And there shall be signs in the sun, and in the moon, and in the stars; and upon the earth distress of nations, withperplexity 640: aporia, ap-or-ee´-a; from the same as 639; a (state of) quandary: — perplexity.; the sea and the waves roaring; — Luke 21:25
Article Source: Jerusalem Post
Iran’s Fars News and Turkey’s Anadolu, both of which tend to represent the government’s official view, highlighted a report that asserts the US mistakenly revealed the name of a Saudi official linked to 9/11 hijackers.“The FBI leaked the identity of a Saudi official at the Saudi Embassy in Washington who allegedly supported two al-Qaeda operatives during the incident,” Fars News reported.
A mistake was made in a declaration by an FBI official in relation to a “lawsuit by families of 9/11 victims who say the Saudi government was involved in the attacks,” Anadolu reported. According to a Turkish media report, a filing was released in April and unsealed last week. “Mussaed Ahmed al-Jarrah was mistakenly named in the declaration,” Anadolu reported. “Al-Jarrah was a mid-level Saudi Foreign Ministry official who was assigned to the Saudi Embassy in Washington, DC, in 1999 and 2000. He was in charge of supervising the activities of the Ministry of Islamic Affairs employees at Saudi-funded mosques and Islamic centers in the US, according to the report. The authorities believe that Al-Jarrah instructed two people – Fahad al-Thumairy, a cleric; and Omar al-Bayoumi, a suspected Saudi agent – to help two of the hijackers settle in the US in January 2000 ahead of the attacks.”The whereabouts of Jarrah are unknown, Anadolu reported. It postulated he may be in Saudi Arabia. Turkey’s interest in highlighting this is due to Turkey’s current government is an implacable foe of Riyadh.
Turkey also accuses Saudi Arabia of involvement in killing a dissident in Turkey in 2018. Turkey is a key ally of Qatar and works with Iran. Iran also opposes Saudi Arabia and seeks to embarrass Riyadh. Iran’s Fars News said the US inadvertently revealed “one of the most sensitive secrets of the US government about the 9/11 attacks.” Jarrah was a “cultural adviser from 1999 to 2000” in Washington, it reported. This took place more than 20 years ago. Iran’s media said this is the first time a connection has been made between “the hijackers and the Saudi Embassy.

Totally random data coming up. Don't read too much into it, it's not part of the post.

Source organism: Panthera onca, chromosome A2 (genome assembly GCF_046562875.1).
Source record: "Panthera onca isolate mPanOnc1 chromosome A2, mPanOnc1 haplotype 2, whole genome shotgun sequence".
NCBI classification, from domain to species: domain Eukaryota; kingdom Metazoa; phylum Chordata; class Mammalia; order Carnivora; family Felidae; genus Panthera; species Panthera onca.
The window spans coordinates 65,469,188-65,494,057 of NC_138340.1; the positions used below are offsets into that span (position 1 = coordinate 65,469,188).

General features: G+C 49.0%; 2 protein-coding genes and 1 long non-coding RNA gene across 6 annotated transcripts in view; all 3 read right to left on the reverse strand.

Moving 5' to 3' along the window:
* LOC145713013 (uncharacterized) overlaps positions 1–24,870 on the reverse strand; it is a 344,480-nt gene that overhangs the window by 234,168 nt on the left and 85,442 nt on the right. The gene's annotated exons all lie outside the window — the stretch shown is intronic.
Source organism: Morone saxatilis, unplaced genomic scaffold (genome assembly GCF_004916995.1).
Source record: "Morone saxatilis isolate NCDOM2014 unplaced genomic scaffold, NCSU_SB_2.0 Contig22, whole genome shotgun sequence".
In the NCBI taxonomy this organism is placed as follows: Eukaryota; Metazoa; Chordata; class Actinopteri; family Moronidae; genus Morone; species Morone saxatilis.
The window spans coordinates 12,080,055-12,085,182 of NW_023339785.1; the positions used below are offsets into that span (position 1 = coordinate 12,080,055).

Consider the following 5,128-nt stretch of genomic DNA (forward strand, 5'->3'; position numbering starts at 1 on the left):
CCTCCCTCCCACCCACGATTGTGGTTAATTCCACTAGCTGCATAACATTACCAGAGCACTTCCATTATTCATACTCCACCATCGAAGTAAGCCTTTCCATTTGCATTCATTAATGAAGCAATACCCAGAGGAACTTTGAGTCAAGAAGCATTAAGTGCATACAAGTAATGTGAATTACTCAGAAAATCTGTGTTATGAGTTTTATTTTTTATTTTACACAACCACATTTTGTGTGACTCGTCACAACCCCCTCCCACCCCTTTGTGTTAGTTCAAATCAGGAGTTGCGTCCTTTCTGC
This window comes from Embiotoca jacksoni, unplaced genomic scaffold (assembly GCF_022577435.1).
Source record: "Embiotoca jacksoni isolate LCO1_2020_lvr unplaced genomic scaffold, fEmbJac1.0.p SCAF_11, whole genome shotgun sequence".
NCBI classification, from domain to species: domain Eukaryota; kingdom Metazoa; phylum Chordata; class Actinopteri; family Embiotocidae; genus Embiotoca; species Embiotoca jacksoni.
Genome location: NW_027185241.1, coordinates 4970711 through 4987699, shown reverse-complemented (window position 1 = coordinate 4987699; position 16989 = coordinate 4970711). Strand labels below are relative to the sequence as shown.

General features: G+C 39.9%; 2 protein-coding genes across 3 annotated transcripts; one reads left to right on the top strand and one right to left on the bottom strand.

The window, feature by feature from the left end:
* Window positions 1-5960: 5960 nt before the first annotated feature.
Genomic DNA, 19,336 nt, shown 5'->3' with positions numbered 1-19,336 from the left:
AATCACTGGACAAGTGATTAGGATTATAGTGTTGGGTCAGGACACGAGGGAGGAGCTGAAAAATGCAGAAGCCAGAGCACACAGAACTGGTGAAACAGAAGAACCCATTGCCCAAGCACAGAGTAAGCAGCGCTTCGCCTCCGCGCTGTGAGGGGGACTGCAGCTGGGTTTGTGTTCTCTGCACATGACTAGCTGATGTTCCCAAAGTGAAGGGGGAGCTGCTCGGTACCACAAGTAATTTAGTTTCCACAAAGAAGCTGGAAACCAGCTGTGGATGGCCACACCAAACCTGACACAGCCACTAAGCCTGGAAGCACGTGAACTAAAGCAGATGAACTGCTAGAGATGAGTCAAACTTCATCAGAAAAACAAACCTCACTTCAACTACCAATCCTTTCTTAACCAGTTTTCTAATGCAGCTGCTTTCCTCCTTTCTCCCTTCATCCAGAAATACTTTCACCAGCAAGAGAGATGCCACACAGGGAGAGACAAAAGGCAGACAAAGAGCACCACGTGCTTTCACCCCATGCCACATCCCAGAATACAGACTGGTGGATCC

The revelation, which a senior US government official confirmed was done unintentionally, appears to raise questions about Saudi Arabia’s possible connection to the terrorist attack. It also highlights the unusual efforts of senior Trump administration officials in recent months to prevent the publicity of domestic documents related to the incident, Fars News reported. The story is now making its way into English media in the UK and elsewhere. Al Jazeera in Qatar also picked up the story on Tuesday. Al Jazeera and Qatar’s government also are critical of Saudi Arabia and want to harm Riyadh’s reputation in Washington.
The US Department of Justice under President Donald Trump still was refusing to open FBI files despite the civil lawsuit by 9/11 victims, ProPublica reported in April. The department asserted it was a state secret. In 2019, reports indicated the US would reveal key names. “A 2012 report by the FBI said the agency was investigating Fahad al-Thumairy and Omar Ahmed al-Bayoumi, Saudi nationals who had allegedly helped the attackers,” ABC reported at the time. “Al-Thumairy is a former Saudi consulate official, and Mr al-Bayoumi was once suspected of being a Saudi intelligence officer.”
It appears efforts have been made to make sure that at least some of this information will remain behind closed doors. A Wikipedia link for Al-Thumairy takes one to a page about 9/11 “conspiracy” theories. Despite almost two decades and changes in leadership in both the US and Saudi Arabia, there still are concerns that controversial documents or previously classified briefings related to 9/11 might be revealed.
The US was very reticent after 9/11 to cast any blame on its allies where the hijackers may have come from or on countries, such as Pakistan, that supported the Taliban and religious extremism and harbored terrorists and anti-American extremists. Saudi Arabia cracked down on extremists and al-Qaeda after 9/11, and there was a wave of attacks in the kingdom. A terrorist attack, which al-Qaeda in Yemen took responsibility for, targeted the US Naval Air Station in Pensacola, Florida, in 2019 and was carried out by a Saudi national. In the wake of it, other Saudi cadets were sent home. The US and Saudi Arabia appeared to have not identified the shooter’s growing extremist views.
Despite Turkey and Iran trying to highlight Saudi Arabia and 9/11, both countries have their own sordid history of hosting extremists. ISIS leader Abu Bakr al-Baghdadi was located by the US just a few hundred meters from Turkey, and he was linked to smuggling networks in Turkey. Turkish-backed extremists have carried out attacks against Kurds and murdered Kurdish activists in recent months. Iran has worked with the Taliban and hosted members of Al-Qaeda. Hamza Bin Laden, son of the arch-terrorist Osama, went to Iran and lived there for years. The US hunted him down and killed him in an airstrike in August 2019.